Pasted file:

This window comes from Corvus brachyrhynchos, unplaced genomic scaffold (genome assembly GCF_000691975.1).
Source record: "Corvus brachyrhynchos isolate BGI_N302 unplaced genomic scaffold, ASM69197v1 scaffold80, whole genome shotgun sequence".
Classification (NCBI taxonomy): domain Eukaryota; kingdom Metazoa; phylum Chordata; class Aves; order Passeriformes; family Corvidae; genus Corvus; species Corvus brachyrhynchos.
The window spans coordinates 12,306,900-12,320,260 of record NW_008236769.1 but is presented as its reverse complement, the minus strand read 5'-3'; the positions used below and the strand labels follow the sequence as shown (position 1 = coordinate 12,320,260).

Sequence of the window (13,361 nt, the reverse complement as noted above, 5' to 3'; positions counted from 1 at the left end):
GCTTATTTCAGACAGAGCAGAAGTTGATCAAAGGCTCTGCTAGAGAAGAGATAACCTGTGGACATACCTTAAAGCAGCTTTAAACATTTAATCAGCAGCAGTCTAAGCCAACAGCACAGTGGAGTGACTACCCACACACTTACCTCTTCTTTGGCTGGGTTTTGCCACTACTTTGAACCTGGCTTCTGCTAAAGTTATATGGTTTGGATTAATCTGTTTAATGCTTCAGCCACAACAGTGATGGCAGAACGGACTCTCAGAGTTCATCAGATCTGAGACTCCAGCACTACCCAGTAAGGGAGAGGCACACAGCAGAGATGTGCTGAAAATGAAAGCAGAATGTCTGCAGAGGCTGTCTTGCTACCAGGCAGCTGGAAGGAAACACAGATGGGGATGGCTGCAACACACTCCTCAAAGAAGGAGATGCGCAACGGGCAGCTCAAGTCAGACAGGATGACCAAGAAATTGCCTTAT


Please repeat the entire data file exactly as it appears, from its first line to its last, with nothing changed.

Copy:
This window comes from Corvus brachyrhynchos, unplaced genomic scaffold (genome assembly GCF_000691975.1).
Source record: "Corvus brachyrhynchos isolate BGI_N302 unplaced genomic scaffold, ASM69197v1 scaffold80, whole genome shotgun sequence".
Classification (NCBI taxonomy): domain Eukaryota; kingdom Metazoa; phylum Chordata; class Aves; order Passeriformes; family Corvidae; genus Corvus; species Corvus brachyrhynchos.
The window spans coordinates 12,306,900-12,320,260 of record NW_008236769.1 but is presented as its reverse complement, the minus strand read 5'-3'; the positions used below and the strand labels follow the sequence as shown (position 1 = coordinate 12,320,260).

Sequence of the window (13,361 nt, the reverse complement as noted above, 5' to 3'; positions counted from 1 at the left end):
GCTTATTTCAGACAGAGCAGAAGTTGATCAAAGGCTCTGCTAGAGAAGAGATAACCTGTGGACATACCTTAAAGCAGCTTTAAACATTTAATCAGCAGCAGTCTAAGCCAACAGCACAGTGGAGTGACTACCCACACACTTACCTCTTCTTTGGCTGGGTTTTGCCACTACTTTGAACCTGGCTTCTGCTAAAGTTATATGGTTTGGATTAATCTGTTTAATGCTTCAGCCACAACAGTGATGGCAGAACGGACTCTCAGAGTTCATCAGATCTGAGACTCCAGCACTACCCAGTAAGGGAGAGGCACACAGCAGAGATGTGCTGAAAATGAAAGCAGAATGTCTGCAGAGGCTGTCTTGCTACCAGGCAGCTGGAAGGAAACACAGATGGGGATGGCTGCAACACACTCCTCAAAGAAGGAGATGCGCAACGGGCAGCTCAAGTCAGACAGGATGACCAAGAAATTGCCTTAT